7 unsatisfying insofar as either the initial conditions or the laws in the explanans are themselves unexplained. From these unquestionable facts, it is supposed that one can draw the following remarkable conclusions: [T]here must be a substance which is neither part of nature nor nature as a collective whole. And there is another kind of dependence, which is not the ordinary dependence of a later state of affairs on an earlier one in accordance with de facto rules of sequence. The existence of this nonnatural substance must be intrinsically necessary. And the existence of all natural events and substances must be dependent upon the existence of this non-natural substance by this non-natural kind of dependence. (25) (i) Broad agrees that a fully satisfying explanation is one in which the premises are (in some sense or other) necessary and the conclusions follow from the premises by the use of rules of inference that preserve this necessity. One can see such explanations in mathematics, where they are called proofs. 7

8 (ii) But is our universe such that this sort of intellectual satisfaction is in principle obtainable? I do not see the least reason to believe this. Plainly it is not the kind of premiss for which there is or could be any empirical evidence. Nor is it self-evident or deducible from any premisses which are self-evident. Wherever we have this kind of completely satisfactory insight we are dealing with the formal relations of abstract entities, such as numbers or propositions, and not with the existence or the non-formal properties of particulars. There is no reason whatever to think that this kind of rational insight is possible in the latter case. (27) (iii) But Broad thinks that the conclusion is worse than unproved. He thinks it is false. And he thinks so because he can t make sense of the attribution of necessity to an existential proposition. But nowadays one would say that (Ex)(x=a) iff a exists in all (logically) possible worlds. I am inclined (along with Broad) to think that a world without an Ultimate Ground is at least logically consistent, in which case (Ex)(x=UG) is indeed false, but it might be argued (for instance, by someone who believed that the Principle of Sufficient Reason was a presupposition of reason) that my claim (and Broad s) is questionbegging. 8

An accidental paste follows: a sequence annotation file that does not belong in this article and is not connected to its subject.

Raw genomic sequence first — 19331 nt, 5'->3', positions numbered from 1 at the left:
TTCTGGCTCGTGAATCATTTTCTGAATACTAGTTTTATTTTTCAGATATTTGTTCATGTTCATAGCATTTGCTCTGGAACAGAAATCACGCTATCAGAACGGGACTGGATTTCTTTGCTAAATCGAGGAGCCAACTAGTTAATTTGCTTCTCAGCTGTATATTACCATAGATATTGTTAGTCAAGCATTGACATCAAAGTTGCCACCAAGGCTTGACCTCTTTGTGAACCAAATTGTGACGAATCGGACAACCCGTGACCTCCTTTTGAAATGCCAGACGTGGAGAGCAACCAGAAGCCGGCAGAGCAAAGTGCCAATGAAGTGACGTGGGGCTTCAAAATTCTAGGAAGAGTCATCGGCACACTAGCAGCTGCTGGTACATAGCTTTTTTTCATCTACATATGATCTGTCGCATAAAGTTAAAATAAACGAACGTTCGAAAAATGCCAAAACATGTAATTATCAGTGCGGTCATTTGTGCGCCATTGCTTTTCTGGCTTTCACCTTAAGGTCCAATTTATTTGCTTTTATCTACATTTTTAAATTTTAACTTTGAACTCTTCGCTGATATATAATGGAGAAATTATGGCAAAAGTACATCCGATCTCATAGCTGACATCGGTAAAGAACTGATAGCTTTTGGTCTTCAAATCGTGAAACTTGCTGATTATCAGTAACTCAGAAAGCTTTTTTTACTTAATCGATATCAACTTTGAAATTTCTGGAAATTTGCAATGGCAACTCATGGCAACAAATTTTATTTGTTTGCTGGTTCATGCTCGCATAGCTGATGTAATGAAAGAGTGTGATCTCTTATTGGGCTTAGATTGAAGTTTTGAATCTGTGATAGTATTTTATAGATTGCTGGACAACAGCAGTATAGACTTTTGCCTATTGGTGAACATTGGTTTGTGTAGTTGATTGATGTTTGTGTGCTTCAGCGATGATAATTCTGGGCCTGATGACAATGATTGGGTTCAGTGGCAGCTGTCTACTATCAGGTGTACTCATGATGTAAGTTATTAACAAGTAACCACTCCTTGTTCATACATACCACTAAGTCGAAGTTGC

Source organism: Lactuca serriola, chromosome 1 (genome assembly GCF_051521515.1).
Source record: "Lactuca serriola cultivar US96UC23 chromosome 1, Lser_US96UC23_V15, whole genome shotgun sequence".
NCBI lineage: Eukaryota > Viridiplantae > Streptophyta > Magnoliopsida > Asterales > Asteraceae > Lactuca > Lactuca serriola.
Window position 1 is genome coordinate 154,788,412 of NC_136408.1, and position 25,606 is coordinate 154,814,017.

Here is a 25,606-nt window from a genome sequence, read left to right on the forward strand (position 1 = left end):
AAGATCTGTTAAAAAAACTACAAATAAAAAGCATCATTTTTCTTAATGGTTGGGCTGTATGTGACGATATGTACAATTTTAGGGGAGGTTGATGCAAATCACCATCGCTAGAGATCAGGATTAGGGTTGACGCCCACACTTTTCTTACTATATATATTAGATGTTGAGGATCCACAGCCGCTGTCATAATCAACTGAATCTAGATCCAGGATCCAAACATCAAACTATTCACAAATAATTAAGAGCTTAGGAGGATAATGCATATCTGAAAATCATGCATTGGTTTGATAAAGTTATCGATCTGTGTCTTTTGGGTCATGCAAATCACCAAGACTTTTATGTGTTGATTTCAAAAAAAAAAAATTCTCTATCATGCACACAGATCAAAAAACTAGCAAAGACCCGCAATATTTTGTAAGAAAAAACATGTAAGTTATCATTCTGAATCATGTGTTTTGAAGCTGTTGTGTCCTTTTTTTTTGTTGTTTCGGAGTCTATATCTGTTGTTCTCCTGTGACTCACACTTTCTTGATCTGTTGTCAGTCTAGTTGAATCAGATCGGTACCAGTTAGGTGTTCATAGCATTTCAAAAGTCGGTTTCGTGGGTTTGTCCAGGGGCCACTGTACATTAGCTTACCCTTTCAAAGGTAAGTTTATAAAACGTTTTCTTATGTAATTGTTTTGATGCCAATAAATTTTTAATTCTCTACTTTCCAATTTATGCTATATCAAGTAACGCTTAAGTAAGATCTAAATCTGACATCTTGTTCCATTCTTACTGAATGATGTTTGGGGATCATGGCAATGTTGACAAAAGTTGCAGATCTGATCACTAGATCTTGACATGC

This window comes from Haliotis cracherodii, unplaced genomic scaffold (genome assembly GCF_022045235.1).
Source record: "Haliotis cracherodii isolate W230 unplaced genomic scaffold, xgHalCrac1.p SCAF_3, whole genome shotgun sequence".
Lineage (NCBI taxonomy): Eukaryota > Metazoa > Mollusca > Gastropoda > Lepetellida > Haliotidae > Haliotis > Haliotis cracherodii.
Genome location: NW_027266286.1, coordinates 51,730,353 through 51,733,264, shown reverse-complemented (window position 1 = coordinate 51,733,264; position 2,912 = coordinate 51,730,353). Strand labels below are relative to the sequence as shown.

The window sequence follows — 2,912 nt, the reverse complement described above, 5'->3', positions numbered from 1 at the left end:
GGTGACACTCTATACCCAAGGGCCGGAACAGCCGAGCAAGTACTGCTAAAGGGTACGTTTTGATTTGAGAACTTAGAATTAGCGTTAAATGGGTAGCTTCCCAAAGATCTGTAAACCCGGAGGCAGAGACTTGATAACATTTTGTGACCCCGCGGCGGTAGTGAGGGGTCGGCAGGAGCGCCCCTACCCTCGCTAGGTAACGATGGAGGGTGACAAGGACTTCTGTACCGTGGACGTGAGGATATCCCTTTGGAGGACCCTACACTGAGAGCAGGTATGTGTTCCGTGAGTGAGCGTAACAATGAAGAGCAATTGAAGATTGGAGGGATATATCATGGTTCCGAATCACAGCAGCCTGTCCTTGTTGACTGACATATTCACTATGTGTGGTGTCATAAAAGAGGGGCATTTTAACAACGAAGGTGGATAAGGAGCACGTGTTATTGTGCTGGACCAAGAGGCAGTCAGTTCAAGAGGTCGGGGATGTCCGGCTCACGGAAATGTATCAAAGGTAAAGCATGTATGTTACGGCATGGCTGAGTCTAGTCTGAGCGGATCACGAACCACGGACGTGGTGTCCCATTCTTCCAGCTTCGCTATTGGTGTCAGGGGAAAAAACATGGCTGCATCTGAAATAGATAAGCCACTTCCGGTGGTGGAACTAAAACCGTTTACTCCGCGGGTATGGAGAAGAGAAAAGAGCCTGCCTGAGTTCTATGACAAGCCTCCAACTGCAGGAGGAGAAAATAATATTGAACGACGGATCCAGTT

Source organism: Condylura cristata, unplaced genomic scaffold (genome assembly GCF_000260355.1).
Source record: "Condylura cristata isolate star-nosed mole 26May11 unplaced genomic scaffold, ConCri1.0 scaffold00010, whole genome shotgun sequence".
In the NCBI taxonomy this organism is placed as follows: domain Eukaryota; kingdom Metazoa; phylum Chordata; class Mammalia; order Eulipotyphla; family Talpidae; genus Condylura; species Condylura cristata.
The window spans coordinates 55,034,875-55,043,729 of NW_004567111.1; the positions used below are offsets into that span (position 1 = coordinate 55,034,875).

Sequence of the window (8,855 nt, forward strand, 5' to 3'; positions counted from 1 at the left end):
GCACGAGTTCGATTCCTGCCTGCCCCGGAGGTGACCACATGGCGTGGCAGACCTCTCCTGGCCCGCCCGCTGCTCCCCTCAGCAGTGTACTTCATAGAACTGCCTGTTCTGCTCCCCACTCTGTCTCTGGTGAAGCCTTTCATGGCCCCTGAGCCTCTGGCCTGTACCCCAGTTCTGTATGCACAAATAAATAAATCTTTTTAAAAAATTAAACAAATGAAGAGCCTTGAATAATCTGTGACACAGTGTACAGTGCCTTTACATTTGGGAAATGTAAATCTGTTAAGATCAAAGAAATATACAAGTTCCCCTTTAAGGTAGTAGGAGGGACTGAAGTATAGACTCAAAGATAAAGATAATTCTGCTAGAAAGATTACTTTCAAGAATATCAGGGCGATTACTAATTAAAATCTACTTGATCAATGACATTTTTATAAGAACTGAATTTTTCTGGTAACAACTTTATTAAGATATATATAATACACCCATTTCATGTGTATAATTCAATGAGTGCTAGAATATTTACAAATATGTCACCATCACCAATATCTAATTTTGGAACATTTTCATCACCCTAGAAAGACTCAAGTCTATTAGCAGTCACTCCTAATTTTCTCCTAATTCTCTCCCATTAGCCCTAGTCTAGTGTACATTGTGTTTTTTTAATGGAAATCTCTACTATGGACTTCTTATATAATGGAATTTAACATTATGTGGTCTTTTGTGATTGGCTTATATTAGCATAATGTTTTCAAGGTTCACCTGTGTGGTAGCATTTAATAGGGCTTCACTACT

9 So let s grant the claim. Then Broad points out that it is perfectly obvious that the necessary consequences of facts which are necessary are themselves necessary, (28) but our world seems to be chock-a-block with contingent facts. If so, this is a reductio ad absurdum of a conclusion which is unproven and probably false on other grounds. Broad s specific example is interesting. Necessary truths or facts are, he says, timeless. But specific events occur and objects begin or cease to be at definite times. How could this be explained in any way in terms of the existence or nature of a timeless or non-temporal Ultimate Ground? Why, then, did so many great philosophers (Aristotle, St. Thomas, Descartes, Spinoza, Leibniz, and Locke) endorse this argument? One reason is the same old one as above--failure to distinguish existential from characterizing propositions. But a second reason is more interesting: A second cause is the very peculiar position which Euclidean geometry enjoyed for so many centuries. Here we have a science which seems to consist of propositions which necessarily follow from intrinsically necessary premisses, and yet give us synthetic and categorical information 9

10 about a certain important aspect of nature. This suggested the ideal of a completely rational knowledge of every aspect and every fact of nature; and it made this ideal appear to be intelligible even if the de facto limitations of the human intellect should forbid its being ever realized in detail. We know now that the necessity of Euclidean geometry, like all other necessity, is only conditional. The theorems follow necessarily from the axioms; but the axioms themselves are not intrinsically necessary, and therefore their necessary consequences are not themselves necessary propositions. So we are exempt from this temptation to which so many of our betters succumbed. (30) 10